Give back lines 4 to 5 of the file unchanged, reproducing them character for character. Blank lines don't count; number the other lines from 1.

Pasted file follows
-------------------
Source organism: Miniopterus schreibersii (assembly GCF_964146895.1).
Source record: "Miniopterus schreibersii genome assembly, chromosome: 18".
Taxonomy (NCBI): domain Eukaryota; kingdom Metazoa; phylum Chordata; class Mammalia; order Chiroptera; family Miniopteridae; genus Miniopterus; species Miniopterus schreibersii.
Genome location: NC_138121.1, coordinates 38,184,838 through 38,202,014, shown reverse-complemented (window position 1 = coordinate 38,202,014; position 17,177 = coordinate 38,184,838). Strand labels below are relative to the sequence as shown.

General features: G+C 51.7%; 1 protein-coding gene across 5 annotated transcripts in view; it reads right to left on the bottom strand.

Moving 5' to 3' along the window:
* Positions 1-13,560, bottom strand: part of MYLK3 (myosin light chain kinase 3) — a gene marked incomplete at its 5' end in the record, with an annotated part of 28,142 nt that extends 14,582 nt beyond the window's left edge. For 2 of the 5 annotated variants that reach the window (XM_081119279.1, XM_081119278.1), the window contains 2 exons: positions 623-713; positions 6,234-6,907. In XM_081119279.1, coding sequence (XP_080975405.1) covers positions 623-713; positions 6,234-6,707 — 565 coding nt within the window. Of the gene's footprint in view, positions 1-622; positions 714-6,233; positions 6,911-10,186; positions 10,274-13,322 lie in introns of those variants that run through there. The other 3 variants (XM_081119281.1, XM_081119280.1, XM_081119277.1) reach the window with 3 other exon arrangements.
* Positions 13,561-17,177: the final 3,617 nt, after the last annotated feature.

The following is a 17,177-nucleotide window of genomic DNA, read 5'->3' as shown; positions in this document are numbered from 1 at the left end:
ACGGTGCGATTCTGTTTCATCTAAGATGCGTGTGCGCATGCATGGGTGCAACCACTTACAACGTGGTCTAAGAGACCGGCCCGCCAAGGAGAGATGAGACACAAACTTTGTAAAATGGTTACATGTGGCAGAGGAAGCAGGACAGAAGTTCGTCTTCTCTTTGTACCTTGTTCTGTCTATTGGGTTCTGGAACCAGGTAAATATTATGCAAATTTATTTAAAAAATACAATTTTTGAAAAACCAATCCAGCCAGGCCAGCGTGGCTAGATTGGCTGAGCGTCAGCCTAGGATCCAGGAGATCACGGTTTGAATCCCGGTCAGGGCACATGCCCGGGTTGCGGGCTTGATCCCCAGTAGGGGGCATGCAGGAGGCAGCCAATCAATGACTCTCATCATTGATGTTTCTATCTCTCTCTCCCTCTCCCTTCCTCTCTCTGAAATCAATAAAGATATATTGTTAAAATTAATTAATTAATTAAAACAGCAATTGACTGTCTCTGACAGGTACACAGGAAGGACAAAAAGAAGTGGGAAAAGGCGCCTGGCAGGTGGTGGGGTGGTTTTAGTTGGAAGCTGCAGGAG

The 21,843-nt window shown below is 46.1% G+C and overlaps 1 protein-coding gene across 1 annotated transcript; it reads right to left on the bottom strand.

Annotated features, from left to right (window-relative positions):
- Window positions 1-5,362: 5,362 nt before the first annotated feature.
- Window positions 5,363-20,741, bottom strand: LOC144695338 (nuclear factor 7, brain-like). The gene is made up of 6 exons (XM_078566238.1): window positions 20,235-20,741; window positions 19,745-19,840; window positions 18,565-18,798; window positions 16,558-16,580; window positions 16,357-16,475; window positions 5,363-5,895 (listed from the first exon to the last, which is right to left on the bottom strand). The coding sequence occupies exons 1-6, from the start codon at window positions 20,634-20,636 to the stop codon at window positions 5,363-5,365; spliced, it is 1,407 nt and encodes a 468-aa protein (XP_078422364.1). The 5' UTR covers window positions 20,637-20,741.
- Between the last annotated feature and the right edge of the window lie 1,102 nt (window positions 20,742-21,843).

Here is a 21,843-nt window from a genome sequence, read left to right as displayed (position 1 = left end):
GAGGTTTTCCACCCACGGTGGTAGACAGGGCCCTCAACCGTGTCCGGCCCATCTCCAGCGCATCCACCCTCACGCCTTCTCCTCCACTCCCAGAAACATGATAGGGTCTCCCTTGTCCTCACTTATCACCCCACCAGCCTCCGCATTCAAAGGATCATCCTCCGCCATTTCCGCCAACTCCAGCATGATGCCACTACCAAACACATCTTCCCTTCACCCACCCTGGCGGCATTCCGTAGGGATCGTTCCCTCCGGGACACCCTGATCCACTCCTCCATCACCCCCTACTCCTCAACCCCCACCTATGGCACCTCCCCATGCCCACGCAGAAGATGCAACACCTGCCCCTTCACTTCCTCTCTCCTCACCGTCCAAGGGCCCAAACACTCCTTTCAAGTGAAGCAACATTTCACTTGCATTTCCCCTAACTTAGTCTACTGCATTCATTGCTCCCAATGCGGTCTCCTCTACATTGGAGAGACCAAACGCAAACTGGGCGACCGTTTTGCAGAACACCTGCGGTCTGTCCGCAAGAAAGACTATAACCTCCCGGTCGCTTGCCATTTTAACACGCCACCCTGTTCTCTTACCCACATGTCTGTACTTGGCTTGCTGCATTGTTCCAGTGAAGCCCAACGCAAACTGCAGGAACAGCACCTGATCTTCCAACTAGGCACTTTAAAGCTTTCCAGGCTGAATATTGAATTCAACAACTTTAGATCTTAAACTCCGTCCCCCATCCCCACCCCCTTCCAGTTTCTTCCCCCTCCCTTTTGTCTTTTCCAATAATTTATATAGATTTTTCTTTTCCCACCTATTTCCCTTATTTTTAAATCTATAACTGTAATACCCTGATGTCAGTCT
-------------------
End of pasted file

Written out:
Genome location: NC_138121.1, coordinates 38,184,838 through 38,202,014, shown reverse-complemented (window position 1 = coordinate 38,202,014; position 17,177 = coordinate 38,184,838). Strand labels below are relative to the sequence as shown.

General features: G+C 51.7%; 1 protein-coding gene across 5 annotated transcripts in view; it reads right to left on the bottom strand.